Rabbis Without Borders
Rabbis Without Borders is a dynamic forum for exploring contemporary issues in the Jewish world and beyond. Written by rabbis of different denominations, viewpoints, and parts of the country, Rabbis Without Borders is a project of Clal – The National Jewish Center for Learning and Leadership.
Scientists report that playing a game like Rock Band can make you more caring – and the reason touches the core of what it means to be Jewish.
Humans tend to experience less empathy for “strangers” than for people we deem “more like us” – family, friends, colleagues and members of our “tribe.” Neurobiology explains that perceived similarity triggers our mirror neurons, which arouse in us emotional responses that correspond to emotions we perceive in others. Our mirror neurons make us empathetic to people “more like us.”
In short, emotion can be catchy: we’re hardwired for emotional contagion among our “in” groups. But who’s “in”? Enter the spiritual sociology of Jewish tribalism and its discontents. (We’ll get back to Rock Band shortly.)
The first Israelites were a tiny band of extended family. Centuries later, a much larger “mixed multitude” fled Egyptian bondage (Exodus 12:38) and together became a new Israelite “us.” To that “us,” Torah aimed a divinely mandated autonomy for the purpose of establishing Israelite monotheism: “You will be holy to Me, for I am YHVH your God, and I set you apart from the peoples so you would be Mine” (Leviticus 20:26).
Partly in reaction to this “setting apart,” for dozens of centuries later many societies (e.g. Greek, Roman, Islamic, Byzantine, pre-Enlightenment Europe, etc.) heaped on Jews subjugation and separation. Forced conversion, civil disqualification, ghettos and worse injected into Jewish spiritual DNA a reactionary pride that helped keep Judaism alive and thriving despite countless onslaughts.
But this reactionary impulse also exacted a cost: onto healthy Jewish particularism (feeling fully, proudly and authentically “us”) took root a Jewish triumphalism (feeling superior to “them” in resistance to “their” onslaught). And for some, especially in the younger generations, rejecting Jewish triumphalism has come to mean rejecting Judaism itself.
But nowhere does Torah hold that “set apart” means superior. Whatever its past need, a spiritual sociology of triumphalism can be as toxic as the onslaughts that were its fertile soil. And really, do today’s Jews need it? After all, today most who read this blog can live where it’s safe and socially accepted to be fully, proudly and authentically Jewish. With rare exceptions, today’s generations don’t encounter history’s extent of anti-Semitism that routinely denied Jews civil rights, club membership, college admission, jobs, housing and social standing. With rare exceptions, most Jews are free to eat, pray and love where and as they want. And with rare exceptions, the non-Jewish “others” among whom today’s Jews eat, pray and love aren’t really “other”: they too are bound by ethical monotheism’s covenants of spiritual ethics no less than Judaism itself.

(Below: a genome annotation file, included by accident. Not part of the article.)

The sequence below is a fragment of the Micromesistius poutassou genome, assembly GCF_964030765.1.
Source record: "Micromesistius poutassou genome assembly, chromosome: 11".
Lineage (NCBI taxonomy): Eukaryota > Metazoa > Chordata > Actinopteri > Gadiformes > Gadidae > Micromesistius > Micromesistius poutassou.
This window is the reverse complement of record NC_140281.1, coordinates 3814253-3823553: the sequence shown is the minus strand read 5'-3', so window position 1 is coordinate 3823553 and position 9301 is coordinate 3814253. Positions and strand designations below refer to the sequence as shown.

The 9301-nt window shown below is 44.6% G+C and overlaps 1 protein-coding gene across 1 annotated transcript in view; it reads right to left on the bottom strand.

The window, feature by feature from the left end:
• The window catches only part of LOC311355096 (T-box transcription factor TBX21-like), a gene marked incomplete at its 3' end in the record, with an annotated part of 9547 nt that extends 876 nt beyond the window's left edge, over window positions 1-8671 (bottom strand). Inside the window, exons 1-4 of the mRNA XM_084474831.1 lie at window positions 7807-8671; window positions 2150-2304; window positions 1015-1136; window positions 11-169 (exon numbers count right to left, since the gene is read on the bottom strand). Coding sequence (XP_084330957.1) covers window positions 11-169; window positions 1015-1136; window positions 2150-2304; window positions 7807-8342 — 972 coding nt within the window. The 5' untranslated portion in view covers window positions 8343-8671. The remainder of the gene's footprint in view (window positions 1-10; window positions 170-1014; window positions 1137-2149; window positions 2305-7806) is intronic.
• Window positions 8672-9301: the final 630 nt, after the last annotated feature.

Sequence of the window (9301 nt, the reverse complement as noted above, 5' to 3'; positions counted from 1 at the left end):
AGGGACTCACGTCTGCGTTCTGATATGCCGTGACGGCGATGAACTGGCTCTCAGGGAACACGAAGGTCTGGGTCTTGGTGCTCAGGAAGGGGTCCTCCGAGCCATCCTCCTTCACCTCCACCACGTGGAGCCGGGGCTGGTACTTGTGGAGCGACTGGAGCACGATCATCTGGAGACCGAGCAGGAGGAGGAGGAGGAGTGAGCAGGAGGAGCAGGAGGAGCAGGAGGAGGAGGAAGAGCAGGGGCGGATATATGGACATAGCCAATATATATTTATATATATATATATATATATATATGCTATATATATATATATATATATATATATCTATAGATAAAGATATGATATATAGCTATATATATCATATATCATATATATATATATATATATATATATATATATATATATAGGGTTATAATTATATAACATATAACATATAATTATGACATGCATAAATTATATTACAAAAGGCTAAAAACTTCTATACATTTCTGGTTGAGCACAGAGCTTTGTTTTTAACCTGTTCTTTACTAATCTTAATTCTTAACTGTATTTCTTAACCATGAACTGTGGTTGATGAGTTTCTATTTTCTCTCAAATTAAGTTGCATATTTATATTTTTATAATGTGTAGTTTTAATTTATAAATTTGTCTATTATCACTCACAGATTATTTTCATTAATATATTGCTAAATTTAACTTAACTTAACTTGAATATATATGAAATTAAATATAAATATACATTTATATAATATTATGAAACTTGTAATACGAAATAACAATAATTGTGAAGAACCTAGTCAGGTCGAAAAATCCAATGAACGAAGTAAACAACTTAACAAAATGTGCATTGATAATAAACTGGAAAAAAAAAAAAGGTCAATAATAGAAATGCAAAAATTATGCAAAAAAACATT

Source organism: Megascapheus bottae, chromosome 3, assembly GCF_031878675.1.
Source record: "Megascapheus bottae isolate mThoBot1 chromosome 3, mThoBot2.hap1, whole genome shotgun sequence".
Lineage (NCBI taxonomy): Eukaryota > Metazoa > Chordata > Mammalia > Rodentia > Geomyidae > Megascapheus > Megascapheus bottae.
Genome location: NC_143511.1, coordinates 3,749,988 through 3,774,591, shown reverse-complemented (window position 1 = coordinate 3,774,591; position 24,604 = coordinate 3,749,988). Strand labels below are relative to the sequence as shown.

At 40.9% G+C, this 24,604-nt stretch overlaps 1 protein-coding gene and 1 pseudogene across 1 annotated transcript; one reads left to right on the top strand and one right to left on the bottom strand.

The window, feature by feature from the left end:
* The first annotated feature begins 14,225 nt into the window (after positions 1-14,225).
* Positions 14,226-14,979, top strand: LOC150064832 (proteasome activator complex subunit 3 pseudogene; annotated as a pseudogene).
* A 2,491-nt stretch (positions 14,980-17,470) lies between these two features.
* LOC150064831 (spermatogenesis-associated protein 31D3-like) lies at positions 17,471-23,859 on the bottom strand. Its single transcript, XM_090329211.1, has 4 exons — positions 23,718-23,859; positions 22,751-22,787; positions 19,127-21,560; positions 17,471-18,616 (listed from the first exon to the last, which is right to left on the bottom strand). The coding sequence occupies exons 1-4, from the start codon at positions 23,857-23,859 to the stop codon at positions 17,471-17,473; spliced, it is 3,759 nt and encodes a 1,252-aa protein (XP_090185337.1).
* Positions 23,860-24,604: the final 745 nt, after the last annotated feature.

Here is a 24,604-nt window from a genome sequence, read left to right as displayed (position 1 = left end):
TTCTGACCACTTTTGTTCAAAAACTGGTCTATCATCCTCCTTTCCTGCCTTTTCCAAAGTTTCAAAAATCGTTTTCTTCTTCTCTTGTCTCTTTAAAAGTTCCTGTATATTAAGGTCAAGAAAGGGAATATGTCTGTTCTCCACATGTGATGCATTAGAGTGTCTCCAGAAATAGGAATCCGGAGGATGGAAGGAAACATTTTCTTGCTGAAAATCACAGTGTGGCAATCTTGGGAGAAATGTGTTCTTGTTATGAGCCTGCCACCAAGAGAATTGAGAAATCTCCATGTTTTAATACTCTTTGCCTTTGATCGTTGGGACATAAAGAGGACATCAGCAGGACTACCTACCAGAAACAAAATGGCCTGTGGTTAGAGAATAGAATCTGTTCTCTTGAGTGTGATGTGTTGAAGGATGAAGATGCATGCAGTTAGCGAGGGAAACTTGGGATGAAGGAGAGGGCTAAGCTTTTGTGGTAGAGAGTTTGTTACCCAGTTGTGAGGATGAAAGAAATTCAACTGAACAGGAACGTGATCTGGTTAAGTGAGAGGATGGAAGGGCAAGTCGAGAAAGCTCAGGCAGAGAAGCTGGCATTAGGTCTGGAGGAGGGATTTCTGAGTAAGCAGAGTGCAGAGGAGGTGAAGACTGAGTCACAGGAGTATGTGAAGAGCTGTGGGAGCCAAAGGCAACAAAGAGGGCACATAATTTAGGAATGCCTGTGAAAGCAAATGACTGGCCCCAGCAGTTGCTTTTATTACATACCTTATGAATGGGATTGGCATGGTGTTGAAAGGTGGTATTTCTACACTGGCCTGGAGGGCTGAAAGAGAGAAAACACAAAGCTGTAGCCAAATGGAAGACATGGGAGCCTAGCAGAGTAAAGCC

If the biblical derivation of enforced separation is moot, then it’s time to get over it and past its internal dynamics – a process bound to take generations. Meanwhile, today’s generations must heed a different call and answer a different question: how to live a full, proud and authentic Jewish life with all of particularism’s benefits but none of triumphalism’s toxicity? How to be full, proud and authentic Jews when few if anyone will force or penalize a Jewish life?
Which returns us to Rock Band. Research shows that when strangers play Rock Band together for just 15 minutes, their empathy for each other’s pain and pleasure radically increases. In a very real sense, they cease to be strangers to each other, and they become emotionally contagious to each other.
Rock Band depicts a core lesson of Judaism. All of us are “made in the divine image” (Genesis 1:27). All of us are part of the “mixed multitude” (Exodus 12:38). All of us are called to “love the stranger” (Deuteronomy 10:19) – so that ultimately there will be no “stranger.”
Rock Band isn’t a complete answer to our question: to live a Jewish life is partly to “do” Jewish – to honor ancient traditions and craft new ones of a full, proud and authentic Jewish life amidst Judaism’s ceaseless flow through a constantly evolving kaleidoscope of time and place. However, to live Jewish also is to live this Rock Band creed: however real the perceived difference between people, ultimately our separateness is an illusion. To live a Jewish life is to seek ways to reveal that illusion of separateness for what it is, and thereby become ever more contagious to each other in love, care, hope, pain and suffering. In Judaism’s heart of hearts, and in the heart of Torah in this week’s portion (Kedoshim), that’s what it means to become holy – “to love the other as oneself” (Leviticus 19:18) – so that ultimately there will be no “other.”
Holiness: so ultimately there will be no “stranger,” and so ultimately there will be no “other.” If only our Biblical ancestors had played Rock Band.
Pronunced: TORE-uh, Origin: Hebrew, the Five Books of Moses.